DIY







A Homemade Aerial Tram

When high waters threatened to isolate these resourceful Tennesseans, they simply constructed a homemade aerial tram.

| March/April 1981

  • 068 aerial tram
    A homemade aerial tram — what the author called an Arizona sheep crossing — made it possible to traverse a sometimes flooded and unruly creek.
    PHOTO: RAYMOND HENRIE

  • 068 aerial tram

It's often possible to find good prices on parcels of land for which most people have no use: odd-shaped plots; steep, wooded hillsides; or, as in the case of my family's purchase, 30 acres on the wrong side of a creek.

Most of our new neighbors thought we were daft when we began to build on a site that can be difficult to enter or exit anytime a hard rain turns the large stream into a raging torrent. (When that happens, the normally peaceful flow has been known to cover half the surrounding bottomland with water, uproot trees, and wash away established bridges.) But from the first time we looked at the property's streams, abundant timber, good pond site, fertile soil, and low price, we knew we'd found all the necessary ingredients for our dreamed-of homestead. Besides, I had a few notions about coping with that untamed river.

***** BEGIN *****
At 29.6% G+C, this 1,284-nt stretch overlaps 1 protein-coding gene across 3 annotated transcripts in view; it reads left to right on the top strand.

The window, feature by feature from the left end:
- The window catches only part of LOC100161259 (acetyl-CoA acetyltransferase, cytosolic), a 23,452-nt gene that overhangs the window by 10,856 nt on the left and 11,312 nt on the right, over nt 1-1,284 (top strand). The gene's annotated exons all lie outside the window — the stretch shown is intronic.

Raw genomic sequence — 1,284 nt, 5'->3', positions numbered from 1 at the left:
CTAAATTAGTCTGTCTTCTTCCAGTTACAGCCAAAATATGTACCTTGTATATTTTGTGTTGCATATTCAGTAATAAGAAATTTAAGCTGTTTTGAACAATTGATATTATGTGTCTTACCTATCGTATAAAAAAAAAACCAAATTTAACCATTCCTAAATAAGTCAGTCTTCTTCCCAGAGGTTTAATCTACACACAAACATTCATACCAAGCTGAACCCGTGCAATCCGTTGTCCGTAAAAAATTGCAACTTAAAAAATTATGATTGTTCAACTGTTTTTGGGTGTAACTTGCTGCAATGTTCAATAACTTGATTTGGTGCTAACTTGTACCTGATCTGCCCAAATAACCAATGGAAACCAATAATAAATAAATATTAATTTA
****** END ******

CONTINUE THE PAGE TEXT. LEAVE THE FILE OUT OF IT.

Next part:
If at First You Fail ...

My first idea, however, met with disaster. The cable suspension footbridge took a week to construct, and one storm-swollen creek—aided by a floating tree—to undo. Rebuilding the twisted mess of boards and cables was futile... but that failed attempt roused a helpful childhood memory.

I decided to build an aerial tram—aka an "Arizona sheep crossing"—right here in Summertown, Tennessee! As a youngster in the Southwest, you see, I had often spent summer days swimming in a nearby river. While there, on Arizona Indian land, I'd seen an unusual contraption: a small "car" suspended on cables that were attached to steel towers on each side of the river. I later learned that the device was called a "sheep crossing" by the Indian shepherds who used it to traverse the river when it was swollen by seasonal downpours.



My crossing's construction was not complicated or particularly expensive. I first bought 3/8-inch galvanized cable (it was surplus, and thus low in price) from a Nashville supplier. (It's a stiff variety used to support power lines, and was rated at five tons' breaking strength.) To secure it in place, we bored holes through the base of one fair-sized tree at each side of the stream.

After fastening one end to the anchor tree (using a 3" washer and five cable clamps) on "our side" of the stream, we raised the cable up and passed it through a hole drilled near the top of a treated, 14-foot power pole placed about 20 feet closer to the water than is the anchor tree. (We buried the base of the pole four feet deep, which still put the cable ten feet above normal creek flow.)






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